Human leukocyte antigen (HLA) class I alleles can be grouped into supertypes according to their shared peptide binding properties. We examined alleles of the HLA-B58 supertype (B58s) in treatment-naïve human immunodeficiency virus type 1 (HIV-1)-seropositive Africans (423 Zambians and 202 Rwandans). HLA-B and HLA-C alleles were resolved to four digits by a combination of molecular methods, and their respective associations with outcomes of HIV-1 infection were analyzed by statistical procedures appropriate for continuous or categorical data. The effects of the individual alleles on natural HIV-1 infection were heterogeneous. In HIV-1 subtype C-infected Zambians, the mean viral load (VL) was lower among B*5703 (P = 0.01) or B*5703-Cw*18 (P < 0.001) haplotype carriers and higher among B*5802 (P = 0.02) or B*5802-Cw*0602 (P = 0.03) carriers. The B*5801-Cw*03 haplotype showed an association with low VL (P = 0.05), whereas B*5801 as a whole did not. Rwandans with HIV-1 subtype A infection showed associations of B*5703 and B*5802 with slow (P = 0.06) and rapid (P = 0.003) disease progression, respectively. In neither population were B*1516-B*1517 alleles associated with more favorable responses. Overall, B58s alleles, individually or as part of an HLA-B-HLA-C haplotype, appeared to have a distinctive impact on HIV-1 infection among native Africans. As presently defined, B58s alleles cannot be considered uniformly protective against HIV/AIDS in every population.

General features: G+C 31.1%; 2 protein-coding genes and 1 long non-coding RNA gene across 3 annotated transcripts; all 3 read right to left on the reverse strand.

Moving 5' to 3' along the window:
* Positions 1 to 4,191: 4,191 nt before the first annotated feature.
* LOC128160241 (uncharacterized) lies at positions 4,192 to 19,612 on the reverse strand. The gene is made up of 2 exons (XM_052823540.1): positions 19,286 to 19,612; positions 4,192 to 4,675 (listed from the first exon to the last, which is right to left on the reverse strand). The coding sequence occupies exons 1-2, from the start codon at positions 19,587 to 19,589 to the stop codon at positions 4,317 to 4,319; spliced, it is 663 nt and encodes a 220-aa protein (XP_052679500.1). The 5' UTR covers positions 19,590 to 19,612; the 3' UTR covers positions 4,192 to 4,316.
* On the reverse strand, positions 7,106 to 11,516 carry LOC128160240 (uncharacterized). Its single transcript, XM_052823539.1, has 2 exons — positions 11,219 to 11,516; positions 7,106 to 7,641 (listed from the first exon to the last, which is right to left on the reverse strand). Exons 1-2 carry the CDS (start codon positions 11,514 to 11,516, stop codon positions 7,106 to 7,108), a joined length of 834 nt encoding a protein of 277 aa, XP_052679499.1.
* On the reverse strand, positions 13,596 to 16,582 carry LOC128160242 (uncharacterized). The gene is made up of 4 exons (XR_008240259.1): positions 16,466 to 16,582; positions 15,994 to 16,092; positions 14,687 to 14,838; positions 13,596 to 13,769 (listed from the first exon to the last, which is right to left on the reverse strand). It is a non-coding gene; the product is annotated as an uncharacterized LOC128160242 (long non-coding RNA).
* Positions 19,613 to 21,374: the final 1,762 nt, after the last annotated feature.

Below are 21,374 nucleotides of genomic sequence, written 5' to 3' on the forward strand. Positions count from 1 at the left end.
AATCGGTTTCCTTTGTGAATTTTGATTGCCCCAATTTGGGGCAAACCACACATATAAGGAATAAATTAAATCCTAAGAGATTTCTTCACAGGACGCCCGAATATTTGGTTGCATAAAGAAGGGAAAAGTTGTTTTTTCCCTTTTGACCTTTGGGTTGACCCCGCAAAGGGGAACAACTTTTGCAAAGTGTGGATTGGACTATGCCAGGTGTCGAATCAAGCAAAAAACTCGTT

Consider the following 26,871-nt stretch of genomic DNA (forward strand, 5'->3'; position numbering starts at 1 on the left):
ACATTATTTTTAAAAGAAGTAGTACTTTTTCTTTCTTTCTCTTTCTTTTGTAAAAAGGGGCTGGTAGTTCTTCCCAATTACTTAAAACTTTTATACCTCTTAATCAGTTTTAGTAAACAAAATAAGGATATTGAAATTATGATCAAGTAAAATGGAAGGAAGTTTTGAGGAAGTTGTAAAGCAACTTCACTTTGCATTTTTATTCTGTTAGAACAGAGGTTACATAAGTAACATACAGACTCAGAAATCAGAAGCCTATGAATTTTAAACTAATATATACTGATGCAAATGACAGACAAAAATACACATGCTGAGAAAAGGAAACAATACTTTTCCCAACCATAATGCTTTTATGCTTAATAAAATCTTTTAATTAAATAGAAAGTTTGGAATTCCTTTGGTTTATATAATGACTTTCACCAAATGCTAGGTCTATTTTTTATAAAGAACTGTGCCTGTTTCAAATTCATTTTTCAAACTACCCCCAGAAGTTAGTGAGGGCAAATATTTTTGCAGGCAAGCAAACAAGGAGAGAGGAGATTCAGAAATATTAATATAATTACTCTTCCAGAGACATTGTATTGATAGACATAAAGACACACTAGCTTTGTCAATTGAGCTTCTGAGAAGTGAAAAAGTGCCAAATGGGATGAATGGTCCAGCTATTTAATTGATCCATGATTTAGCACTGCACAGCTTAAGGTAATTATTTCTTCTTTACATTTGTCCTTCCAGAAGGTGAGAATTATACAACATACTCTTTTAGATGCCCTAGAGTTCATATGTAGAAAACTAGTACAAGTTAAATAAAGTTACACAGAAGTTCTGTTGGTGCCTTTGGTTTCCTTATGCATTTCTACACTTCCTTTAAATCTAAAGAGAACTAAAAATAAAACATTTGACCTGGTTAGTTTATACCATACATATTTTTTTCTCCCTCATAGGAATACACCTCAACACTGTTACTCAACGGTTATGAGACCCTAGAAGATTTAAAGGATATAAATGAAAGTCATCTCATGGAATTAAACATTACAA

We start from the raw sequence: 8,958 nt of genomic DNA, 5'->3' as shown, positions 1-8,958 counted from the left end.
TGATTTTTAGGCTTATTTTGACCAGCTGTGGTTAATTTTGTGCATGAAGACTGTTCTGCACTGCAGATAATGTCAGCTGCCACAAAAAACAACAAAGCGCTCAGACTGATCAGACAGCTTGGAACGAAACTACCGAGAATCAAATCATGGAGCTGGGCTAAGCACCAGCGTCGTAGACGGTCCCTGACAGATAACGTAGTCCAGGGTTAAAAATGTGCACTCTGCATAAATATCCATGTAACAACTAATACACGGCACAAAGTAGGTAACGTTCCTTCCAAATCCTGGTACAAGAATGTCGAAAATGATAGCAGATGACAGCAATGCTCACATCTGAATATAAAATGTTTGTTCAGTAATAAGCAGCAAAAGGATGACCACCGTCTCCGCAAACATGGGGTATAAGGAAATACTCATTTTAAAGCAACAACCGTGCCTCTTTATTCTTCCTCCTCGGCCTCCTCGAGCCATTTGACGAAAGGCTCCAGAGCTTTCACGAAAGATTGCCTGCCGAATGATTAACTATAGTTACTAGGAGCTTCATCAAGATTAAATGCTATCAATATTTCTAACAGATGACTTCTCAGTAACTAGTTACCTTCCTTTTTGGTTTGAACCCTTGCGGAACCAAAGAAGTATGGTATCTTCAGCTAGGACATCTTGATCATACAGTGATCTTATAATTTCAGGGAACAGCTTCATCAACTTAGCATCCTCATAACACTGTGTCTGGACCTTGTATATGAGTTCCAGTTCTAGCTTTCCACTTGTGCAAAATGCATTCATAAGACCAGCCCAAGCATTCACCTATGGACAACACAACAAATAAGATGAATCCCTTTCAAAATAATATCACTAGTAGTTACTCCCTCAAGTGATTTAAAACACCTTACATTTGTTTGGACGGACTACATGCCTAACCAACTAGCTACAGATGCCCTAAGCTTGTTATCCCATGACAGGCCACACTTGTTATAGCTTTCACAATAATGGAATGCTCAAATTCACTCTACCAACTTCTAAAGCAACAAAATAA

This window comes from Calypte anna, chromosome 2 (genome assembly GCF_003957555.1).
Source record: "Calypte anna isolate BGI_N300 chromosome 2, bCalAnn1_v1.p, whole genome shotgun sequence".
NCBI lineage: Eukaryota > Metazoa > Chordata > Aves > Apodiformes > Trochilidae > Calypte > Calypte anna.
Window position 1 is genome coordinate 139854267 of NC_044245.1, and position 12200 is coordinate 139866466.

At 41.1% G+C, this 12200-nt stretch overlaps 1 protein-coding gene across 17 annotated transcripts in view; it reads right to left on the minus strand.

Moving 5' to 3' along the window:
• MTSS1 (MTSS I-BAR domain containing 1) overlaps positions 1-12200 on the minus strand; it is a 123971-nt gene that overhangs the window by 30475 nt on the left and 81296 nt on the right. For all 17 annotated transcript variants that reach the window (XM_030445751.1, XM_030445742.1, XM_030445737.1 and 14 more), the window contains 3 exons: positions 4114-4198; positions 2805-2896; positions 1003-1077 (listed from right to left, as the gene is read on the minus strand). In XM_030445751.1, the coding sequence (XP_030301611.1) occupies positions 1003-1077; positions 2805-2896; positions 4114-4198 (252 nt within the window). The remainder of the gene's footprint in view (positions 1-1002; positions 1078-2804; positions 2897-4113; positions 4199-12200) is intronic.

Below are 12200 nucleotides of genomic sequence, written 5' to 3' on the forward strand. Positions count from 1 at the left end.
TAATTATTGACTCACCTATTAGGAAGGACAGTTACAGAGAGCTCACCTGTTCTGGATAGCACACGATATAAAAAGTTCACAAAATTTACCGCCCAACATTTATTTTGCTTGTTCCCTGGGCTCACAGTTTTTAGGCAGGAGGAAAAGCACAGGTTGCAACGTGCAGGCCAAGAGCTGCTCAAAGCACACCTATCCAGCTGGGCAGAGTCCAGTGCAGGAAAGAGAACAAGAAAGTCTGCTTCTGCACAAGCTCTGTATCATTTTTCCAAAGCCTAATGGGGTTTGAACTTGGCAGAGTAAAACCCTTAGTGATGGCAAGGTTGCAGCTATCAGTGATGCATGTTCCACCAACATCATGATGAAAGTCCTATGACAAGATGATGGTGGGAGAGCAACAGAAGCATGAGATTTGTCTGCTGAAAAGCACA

Genetic polymorphisms in class I human leukocyte antigen molecules (HLA) have been shown to determine susceptibility to HIV infection as well as the rate of progression to AIDS. In particular, the HLA-B7 supertype has been shown to be associated with high viral loads and rapid progression to disease. Using a multiplatform in silico/in vitro approach, we have prospectively identified 45 highly conserved, putative HLA-B7 restricted HIV CTL epitopes and evaluated them in HLA binding and ELISpot assays. All 45 epitopes (100%) bound to HLA-B7 in cell-based HLA binding assays: 28 (62%) bound with high affinity, 6 (13%) peptides bound with medium affinity and 11 (24%) bound with low affinity. Forty of the 45 peptides (88%) stimulated a IFN-γ response in PBMC from at least one subject. Eighteen of these 40 epitopes have not been previously described; an additional eight epitopes have not been previously described as restricted by B7. The HLA-B7 restricted epitopes discovered using this in silico screening approach are highly conserved across strains and clades of HIV as well as conserved in the HIV genome over the 20 years since HIV-1 isolates were first sequenced. This study demonstrates that it is possible to select a broad range of HLA-B7 restricted epitopes that comprise stable elements in the rapidly mutating HIV genome. The most immunogenic of these epitopes will be included in the GAIA multi-epitope vaccine.
T cell epitope; HIV; HLA-B7; Vaccine